#830 – EXIT: Kidnapped in Fortune City [Spoiler-Free]

Base price: $15.
1+ players.
Play time: 1 – 2 hours.
BGG | Board Game Atlas
Logged plays: 1 

Full disclosure: A review copy of EXIT: Kidnapped in Fortune City was provided by KOSMOS.

It’s kind of funny; just as I was saying, “you know, it’s been a while since I’ve played an EXIT game”, suddenly, two effectively dropped in my lap. The first was EXIT: The Cursed Labyrinth, previously reviewed, and tonight I’m writing about EXIT: Kidnapped in Fortune City. I’m kind of intrigued that this is the first time we’ve come to a Western-themed EXIT, given the theme’s popularity in board games and other media, but it looks like we’re returning to another EXIT mystery, similar to Dead Man on the Orient Express and Theft on the Mississippi. These are some of my favorites, though I’m surprised they’re not their own imprint. They’re still EXIT games, there’s just a more forceful “loss case” where you don’t solve the mystery. Oh well. let’s see what’s up in this one!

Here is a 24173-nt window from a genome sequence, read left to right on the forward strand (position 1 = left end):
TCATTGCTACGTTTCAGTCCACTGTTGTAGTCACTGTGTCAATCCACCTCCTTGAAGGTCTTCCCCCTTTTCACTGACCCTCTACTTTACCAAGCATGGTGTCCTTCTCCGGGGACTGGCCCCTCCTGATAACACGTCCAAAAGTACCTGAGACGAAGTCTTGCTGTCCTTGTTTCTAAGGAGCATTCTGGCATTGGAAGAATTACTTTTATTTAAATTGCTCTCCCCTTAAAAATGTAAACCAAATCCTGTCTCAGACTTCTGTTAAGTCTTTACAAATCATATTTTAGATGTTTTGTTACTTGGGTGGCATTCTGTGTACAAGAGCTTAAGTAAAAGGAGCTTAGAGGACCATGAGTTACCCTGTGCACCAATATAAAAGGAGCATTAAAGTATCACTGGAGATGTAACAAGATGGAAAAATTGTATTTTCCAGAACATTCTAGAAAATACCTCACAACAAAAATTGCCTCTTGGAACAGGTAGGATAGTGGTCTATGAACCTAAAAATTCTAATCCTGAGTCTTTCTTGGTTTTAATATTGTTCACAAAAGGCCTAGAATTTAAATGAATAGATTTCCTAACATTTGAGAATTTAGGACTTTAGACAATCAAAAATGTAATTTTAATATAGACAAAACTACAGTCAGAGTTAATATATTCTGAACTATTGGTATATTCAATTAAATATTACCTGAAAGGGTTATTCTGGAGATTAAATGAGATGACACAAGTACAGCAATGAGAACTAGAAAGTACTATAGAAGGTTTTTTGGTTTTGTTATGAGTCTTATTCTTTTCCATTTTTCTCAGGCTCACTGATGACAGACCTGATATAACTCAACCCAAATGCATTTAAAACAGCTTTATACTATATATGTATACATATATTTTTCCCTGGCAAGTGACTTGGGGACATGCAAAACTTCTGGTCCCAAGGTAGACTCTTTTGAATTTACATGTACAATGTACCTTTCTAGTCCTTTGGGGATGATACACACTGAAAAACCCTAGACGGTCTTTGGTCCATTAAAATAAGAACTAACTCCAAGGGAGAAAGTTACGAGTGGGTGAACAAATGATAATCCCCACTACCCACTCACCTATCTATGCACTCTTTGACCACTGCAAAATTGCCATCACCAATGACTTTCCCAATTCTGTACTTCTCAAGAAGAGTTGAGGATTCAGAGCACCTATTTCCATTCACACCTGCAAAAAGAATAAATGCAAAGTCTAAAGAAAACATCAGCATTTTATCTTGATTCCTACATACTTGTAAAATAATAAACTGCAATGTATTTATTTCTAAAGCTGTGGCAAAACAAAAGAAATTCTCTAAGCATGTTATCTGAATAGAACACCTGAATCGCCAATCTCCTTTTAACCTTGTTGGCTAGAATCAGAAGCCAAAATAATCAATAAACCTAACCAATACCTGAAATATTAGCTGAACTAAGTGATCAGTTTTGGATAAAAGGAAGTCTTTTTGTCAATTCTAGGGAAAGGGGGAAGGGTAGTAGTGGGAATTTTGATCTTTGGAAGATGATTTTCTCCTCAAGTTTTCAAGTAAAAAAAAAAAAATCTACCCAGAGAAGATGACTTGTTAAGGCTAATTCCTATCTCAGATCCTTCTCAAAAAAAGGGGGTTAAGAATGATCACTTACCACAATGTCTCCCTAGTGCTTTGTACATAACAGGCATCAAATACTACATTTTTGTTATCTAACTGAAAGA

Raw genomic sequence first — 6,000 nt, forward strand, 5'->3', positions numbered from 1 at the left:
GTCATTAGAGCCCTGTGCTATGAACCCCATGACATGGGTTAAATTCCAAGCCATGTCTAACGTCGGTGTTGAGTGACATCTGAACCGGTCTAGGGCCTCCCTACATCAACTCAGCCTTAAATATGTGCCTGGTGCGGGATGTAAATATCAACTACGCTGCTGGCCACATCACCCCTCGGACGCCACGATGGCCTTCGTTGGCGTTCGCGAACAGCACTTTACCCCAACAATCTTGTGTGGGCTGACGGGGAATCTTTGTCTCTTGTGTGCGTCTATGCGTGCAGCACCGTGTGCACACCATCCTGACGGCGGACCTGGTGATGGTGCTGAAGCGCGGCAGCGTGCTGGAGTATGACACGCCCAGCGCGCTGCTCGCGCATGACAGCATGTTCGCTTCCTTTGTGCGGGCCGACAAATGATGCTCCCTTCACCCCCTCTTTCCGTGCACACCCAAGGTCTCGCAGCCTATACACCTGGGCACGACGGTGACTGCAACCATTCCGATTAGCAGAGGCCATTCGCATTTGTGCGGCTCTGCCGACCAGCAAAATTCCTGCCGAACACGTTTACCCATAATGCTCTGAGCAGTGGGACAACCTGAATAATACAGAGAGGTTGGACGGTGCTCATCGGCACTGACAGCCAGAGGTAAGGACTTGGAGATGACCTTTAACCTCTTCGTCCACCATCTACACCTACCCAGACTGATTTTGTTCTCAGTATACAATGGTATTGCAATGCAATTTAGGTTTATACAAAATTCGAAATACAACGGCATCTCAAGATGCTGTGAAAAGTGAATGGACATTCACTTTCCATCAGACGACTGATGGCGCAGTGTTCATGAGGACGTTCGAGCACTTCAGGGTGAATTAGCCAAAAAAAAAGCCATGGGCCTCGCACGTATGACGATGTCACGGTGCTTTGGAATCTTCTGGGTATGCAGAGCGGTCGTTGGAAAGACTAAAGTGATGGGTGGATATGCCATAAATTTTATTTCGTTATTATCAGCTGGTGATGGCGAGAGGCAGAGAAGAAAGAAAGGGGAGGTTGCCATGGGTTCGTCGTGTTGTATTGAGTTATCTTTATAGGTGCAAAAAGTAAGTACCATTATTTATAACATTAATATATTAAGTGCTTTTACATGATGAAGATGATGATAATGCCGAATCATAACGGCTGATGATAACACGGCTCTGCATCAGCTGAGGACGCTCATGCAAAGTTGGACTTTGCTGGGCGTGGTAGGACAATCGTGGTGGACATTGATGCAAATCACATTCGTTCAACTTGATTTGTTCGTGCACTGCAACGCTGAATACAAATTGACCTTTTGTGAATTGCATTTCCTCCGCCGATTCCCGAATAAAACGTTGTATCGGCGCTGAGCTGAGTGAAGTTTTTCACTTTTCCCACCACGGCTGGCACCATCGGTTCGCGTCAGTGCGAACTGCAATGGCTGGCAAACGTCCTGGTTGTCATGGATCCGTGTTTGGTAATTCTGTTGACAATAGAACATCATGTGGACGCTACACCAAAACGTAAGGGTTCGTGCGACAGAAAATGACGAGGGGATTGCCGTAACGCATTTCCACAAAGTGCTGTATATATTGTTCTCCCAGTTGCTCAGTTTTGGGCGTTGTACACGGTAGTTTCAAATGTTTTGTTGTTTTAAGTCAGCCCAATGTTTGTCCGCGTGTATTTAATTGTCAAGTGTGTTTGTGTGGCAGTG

In EXIT: Kidnapped in Fortune City, there’s been a kidnapping! As you’d infer from the title. Surprisingly, it’s not you, which is rare (ish) in EXIT titles. Fortunately, the town’s sheriff assumed that he would eventually be kidnapped, so he hid clues all over town in various places to help you figure out who was most likely. Why he didn’t stop his kidnapper if he had a pretty good idea of who it was is anyone’s guess, but you can ask him once you find him. Will you be able to restore order to this lawless town, considering the deputy isn’t really doing much?



Same as usual. You’re going to find a box with some components inside. Don’t open any of the buildings or the notebook until instructed, but you should take out the disk:

Split the Riddle, Answer, and Help Cards into their respective stacks and you should be ready to go! Your first challenge is to unlock the notebook so you can figure out what’s inside.